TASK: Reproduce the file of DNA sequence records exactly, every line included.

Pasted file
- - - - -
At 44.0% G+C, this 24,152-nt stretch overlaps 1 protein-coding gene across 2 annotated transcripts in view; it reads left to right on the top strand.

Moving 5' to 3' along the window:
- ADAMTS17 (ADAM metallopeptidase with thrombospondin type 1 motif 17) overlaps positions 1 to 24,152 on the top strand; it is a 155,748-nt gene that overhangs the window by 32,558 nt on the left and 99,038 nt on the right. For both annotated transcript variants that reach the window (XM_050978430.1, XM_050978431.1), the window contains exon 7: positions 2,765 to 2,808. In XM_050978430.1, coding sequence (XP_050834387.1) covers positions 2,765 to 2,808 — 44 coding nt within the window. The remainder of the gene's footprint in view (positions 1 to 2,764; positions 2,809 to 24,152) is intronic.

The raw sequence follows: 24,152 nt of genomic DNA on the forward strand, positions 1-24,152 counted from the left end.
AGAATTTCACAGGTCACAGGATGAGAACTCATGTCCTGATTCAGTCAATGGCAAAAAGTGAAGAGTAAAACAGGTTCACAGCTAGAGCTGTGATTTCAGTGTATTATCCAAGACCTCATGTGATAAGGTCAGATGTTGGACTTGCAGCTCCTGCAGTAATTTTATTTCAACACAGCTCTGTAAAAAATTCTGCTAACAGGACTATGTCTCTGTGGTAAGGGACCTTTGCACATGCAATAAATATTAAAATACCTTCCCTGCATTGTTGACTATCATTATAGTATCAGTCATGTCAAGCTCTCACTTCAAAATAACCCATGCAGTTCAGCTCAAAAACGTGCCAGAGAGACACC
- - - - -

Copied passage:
At 44.0% G+C, this 24,152-nt stretch overlaps 1 protein-coding gene across 2 annotated transcripts in view; it reads left to right on the top strand.

Moving 5' to 3' along the window:
- ADAMTS17 (ADAM metallopeptidase with thrombospondin type 1 motif 17) overlaps positions 1 to 24,152 on the top strand; it is a 155,748-nt gene that overhangs the window by 32,558 nt on the left and 99,038 nt on the right. For both annotated transcript variants that reach the window (XM_050978430.1, XM_050978431.1), the window contains exon 7: positions 2,765 to 2,808. In XM_050978430.1, coding sequence (XP_050834387.1) covers positions 2,765 to 2,808 — 44 coding nt within the window. The remainder of the gene's footprint in view (positions 1 to 2,764; positions 2,809 to 24,152) is intronic.

The raw sequence follows: 24,152 nt of genomic DNA on the forward strand, positions 1-24,152 counted from the left end.
AGAATTTCACAGGTCACAGGATGAGAACTCATGTCCTGATTCAGTCAATGGCAAAAAGTGAAGAGTAAAACAGGTTCACAGCTAGAGCTGTGATTTCAGTGTATTATCCAAGACCTCATGTGATAAGGTCAGATGTTGGACTTGCAGCTCCTGCAGTAATTTTATTTCAACACAGCTCTGTAAAAAATTCTGCTAACAGGACTATGTCTCTGTGGTAAGGGACCTTTGCACATGCAATAAATATTAAAATACCTTCCCTGCATTGTTGACTATCATTATAGTATCAGTCATGTCAAGCTCTCACTTCAAAATAACCCATGCAGTTCAGCTCAAAAACGTGCCAGAGAGACACC